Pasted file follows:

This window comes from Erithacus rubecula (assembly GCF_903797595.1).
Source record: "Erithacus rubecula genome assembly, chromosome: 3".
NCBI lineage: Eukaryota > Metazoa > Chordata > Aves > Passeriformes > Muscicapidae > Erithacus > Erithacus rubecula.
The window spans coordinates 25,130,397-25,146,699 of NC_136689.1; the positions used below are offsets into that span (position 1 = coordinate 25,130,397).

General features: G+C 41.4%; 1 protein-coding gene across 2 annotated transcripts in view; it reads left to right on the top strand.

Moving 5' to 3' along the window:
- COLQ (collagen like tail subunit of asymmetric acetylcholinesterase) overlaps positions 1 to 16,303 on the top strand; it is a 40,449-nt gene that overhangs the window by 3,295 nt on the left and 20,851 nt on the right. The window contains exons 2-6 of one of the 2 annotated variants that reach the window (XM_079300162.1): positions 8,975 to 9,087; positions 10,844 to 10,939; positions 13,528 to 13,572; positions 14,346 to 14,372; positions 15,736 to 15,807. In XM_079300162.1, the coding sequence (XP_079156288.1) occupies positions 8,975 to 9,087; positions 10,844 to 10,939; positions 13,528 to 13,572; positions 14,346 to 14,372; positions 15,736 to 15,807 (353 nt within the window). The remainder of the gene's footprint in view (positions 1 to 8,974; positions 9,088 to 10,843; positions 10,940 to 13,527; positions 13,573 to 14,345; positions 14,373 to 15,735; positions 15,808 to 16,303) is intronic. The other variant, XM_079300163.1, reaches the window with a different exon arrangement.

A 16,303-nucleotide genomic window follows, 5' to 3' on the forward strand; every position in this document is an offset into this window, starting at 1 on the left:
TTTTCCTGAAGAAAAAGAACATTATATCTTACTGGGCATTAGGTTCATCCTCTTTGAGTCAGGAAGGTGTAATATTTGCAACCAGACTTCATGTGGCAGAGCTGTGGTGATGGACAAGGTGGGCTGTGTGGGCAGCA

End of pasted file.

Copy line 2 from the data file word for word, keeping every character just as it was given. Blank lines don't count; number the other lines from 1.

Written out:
Source record: "Erithacus rubecula genome assembly, chromosome: 3".